Cork v Kilkenny Classics - 1999 SHC final

Updated: Thursday, 14 Jun 2007 16:13

Diarmuid O'Sullivan and Henry Shefflin do battle in the 1999 final
Diarmuid O'Sullivan and Henry Shefflin do battle in the 1999 final

Watch live coverage of this year's Guinness All-Ireland Hurling final between Cork and Kilkenny on RTÉ TWO this Sunday from 12.30pm to 5.35pm. Listen live on RTÉ Radio 1 FM and LW 252.

Every day this week, RTÉ Publishing's Patrick Kennedy will look back on some of the most memorable encounters between Cork and Kilkenny.

The myth about Cats fearing water was proved to be true in the rain-soaked All-Ireland final of 1999.

Kilkenny entered the match as raging hot favourites, much as Cork will this Sunday, as they had been edged out in at the semi-final and final stages in the previous two seasons. They were particularly hurt by the way they had been caught by Offaly in the '98 decider. This was to be their year.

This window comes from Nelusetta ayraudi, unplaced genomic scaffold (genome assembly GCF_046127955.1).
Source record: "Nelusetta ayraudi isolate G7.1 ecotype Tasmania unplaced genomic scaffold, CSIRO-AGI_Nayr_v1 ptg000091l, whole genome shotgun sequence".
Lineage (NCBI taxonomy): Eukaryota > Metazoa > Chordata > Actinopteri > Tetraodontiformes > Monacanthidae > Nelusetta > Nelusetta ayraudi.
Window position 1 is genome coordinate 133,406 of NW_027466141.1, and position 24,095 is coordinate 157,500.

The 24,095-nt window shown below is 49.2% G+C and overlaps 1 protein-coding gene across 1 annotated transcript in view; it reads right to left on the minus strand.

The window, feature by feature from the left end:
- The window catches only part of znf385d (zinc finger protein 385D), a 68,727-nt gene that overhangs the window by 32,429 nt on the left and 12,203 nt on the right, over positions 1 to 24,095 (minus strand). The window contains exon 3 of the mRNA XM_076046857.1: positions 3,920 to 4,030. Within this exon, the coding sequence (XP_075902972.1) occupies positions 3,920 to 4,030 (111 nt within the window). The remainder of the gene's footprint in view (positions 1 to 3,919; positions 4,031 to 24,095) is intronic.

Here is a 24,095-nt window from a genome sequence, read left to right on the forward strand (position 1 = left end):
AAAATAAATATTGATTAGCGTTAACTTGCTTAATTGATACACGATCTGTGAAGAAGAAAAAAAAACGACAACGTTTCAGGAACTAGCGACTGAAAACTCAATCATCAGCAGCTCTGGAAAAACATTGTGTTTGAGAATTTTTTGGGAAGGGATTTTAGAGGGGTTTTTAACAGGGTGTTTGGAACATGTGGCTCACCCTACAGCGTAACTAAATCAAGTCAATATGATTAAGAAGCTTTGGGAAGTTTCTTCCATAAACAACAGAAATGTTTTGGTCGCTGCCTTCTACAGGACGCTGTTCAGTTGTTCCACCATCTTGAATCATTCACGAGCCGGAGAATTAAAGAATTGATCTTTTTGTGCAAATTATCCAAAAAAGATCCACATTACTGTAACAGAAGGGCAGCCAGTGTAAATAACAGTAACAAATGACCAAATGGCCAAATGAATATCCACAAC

Cork were fielding a young and inexperienced side that had just won their first Munster title since 1992. However, they got into their stride in the first half as Kilkenny were left for dead. In the windy and rainy conditions, the Cats took 17 minutes to register their first point. The interval score was 0-05 to 0-04 in favour of the Rebels.

Scores were hard top come by and, as they became more familiar with the conditions, the Noresiders moved four points clear.  Cork, in a bid to get back on top, moved Timmy McCarthy to midfield and it had the desired effect. Cork moved in front by two points in the 62nd minute and Kilkenny could only muster up a single reply, from Henry Shefflin, to leave the final score at 0-13 to 0-12 in the Corkmen's favour.

The Cork team featured eight of the starting team from this Sunday's decider.

The most surprising aspect of the final was its goalless nature. This had never occurred previously in an All-Ireland hurling final and has only happened once since, the 2004 decider when Cork began their current effort at winning three title in a row.

So the Rebels have the honour of winning an All-Ireland final without raising a green flag (twice including the 2004 final victory).